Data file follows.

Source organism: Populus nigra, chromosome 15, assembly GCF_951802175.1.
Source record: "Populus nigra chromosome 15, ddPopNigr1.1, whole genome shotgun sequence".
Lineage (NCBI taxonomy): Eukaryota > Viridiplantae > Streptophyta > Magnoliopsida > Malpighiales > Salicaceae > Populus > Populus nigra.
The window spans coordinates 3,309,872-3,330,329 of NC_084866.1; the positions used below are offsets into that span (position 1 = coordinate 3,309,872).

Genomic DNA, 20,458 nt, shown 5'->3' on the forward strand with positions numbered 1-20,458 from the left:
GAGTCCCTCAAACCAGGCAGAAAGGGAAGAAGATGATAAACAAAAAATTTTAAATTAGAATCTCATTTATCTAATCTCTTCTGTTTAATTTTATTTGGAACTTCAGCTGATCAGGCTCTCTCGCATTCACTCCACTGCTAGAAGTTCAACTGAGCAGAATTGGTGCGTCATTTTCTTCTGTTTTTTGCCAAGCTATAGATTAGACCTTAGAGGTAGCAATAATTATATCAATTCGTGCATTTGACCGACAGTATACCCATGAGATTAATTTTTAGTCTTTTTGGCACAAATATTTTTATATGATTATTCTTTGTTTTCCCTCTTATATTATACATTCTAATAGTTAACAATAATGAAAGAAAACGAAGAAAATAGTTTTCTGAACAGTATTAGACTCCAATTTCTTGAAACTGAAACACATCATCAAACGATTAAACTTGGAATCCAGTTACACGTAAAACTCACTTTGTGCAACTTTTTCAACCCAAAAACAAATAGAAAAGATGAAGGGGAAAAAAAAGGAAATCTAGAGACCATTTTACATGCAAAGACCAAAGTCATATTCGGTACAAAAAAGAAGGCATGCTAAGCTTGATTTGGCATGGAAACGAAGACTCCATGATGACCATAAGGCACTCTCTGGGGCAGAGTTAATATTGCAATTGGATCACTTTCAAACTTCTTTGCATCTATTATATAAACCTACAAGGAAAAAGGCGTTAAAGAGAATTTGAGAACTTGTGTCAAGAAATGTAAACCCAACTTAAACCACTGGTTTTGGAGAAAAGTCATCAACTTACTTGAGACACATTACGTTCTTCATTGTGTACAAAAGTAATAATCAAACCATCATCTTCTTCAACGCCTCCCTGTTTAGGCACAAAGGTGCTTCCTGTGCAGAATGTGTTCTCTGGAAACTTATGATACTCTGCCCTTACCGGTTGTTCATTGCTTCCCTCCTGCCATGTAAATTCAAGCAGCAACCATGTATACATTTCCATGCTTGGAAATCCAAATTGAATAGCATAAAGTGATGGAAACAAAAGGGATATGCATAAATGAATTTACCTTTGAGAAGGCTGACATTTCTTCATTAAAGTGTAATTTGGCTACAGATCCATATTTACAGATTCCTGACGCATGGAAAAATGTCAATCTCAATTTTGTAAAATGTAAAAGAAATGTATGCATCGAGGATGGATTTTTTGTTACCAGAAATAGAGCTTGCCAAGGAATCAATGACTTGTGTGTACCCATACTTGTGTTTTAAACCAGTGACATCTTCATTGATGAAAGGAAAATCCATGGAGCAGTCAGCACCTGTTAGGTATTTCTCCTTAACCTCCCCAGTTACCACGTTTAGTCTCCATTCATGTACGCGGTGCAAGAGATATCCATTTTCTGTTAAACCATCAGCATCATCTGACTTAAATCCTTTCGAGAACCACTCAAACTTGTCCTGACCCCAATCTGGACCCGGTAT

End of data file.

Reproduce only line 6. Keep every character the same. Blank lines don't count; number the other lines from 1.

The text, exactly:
GAGTCCCTCAAACCAGGCAGAAAGGGAAGAAGATGATAAACAAAAAATTTTAAATTAGAATCTCATTTATCTAATCTCTTCTGTTTAATTTTATTTGGAACTTCAGCTGATCAGGCTCTCTCGCATTCACTCCACTGCTAGAAGTTCAACTGAGCAGAATTGGTGCGTCATTTTCTTCTGTTTTTTGCCAAGCTATAGATTAGACCTTAGAGGTAGCAATAATTATATCAATTCGTGCATTTGACCGACAGTATACCCATGAGATTAATTTTTAGTCTTTTTGGCACAAATATTTTTATATGATTATTCTTTGTTTTCCCTCTTATATTATACATTCTAATAGTTAACAATAATGAAAGAAAACGAAGAAAATAGTTTTCTGAACAGTATTAGACTCCAATTTCTTGAAACTGAAACACATCATCAAACGATTAAACTTGGAATCCAGTTACACGTAAAACTCACTTTGTGCAACTTTTTCAACCCAAAAACAAATAGAAAAGATGAAGGGGAAAAAAAAGGAAATCTAGAGACCATTTTACATGCAAAGACCAAAGTCATATTCGGTACAAAAAAGAAGGCATGCTAAGCTTGATTTGGCATGGAAACGAAGACTCCATGATGACCATAAGGCACTCTCTGGGGCAGAGTTAATATTGCAATTGGATCACTTTCAAACTTCTTTGCATCTATTATATAAACCTACAAGGAAAAAGGCGTTAAAGAGAATTTGAGAACTTGTGTCAAGAAATGTAAACCCAACTTAAACCACTGGTTTTGGAGAAAAGTCATCAACTTACTTGAGACACATTACGTTCTTCATTGTGTACAAAAGTAATAATCAAACCATCATCTTCTTCAACGCCTCCCTGTTTAGGCACAAAGGTGCTTCCTGTGCAGAATGTGTTCTCTGGAAACTTATGATACTCTGCCCTTACCGGTTGTTCATTGCTTCCCTCCTGCCATGTAAATTCAAGCAGCAACCATGTATACATTTCCATGCTTGGAAATCCAAATTGAATAGCATAAAGTGATGGAAACAAAAGGGATATGCATAAATGAATTTACCTTTGAGAAGGCTGACATTTCTTCATTAAAGTGTAATTTGGCTACAGATCCATATTTACAGATTCCTGACGCATGGAAAAATGTCAATCTCAATTTTGTAAAATGTAAAAGAAATGTATGCATCGAGGATGGATTTTTTGTTACCAGAAATAGAGCTTGCCAAGGAATCAATGACTTGTGTGTACCCATACTTGTGTTTTAAACCAGTGACATCTTCATTGATGAAAGGAAAATCCATGGAGCAGTCAGCACCTGTTAGGTATTTCTCCTTAACCTCCCCAGTTACCACGTTTAGTCTCCATTCATGTACGCGGTGCAAGAGATATCCATTTTCTGTTAAACCATCAGCATCATCTGACTTAAATCCTTTCGAGAACCACTCAAACTTGTCCTGACCCCAATCTGGACCCGGTAT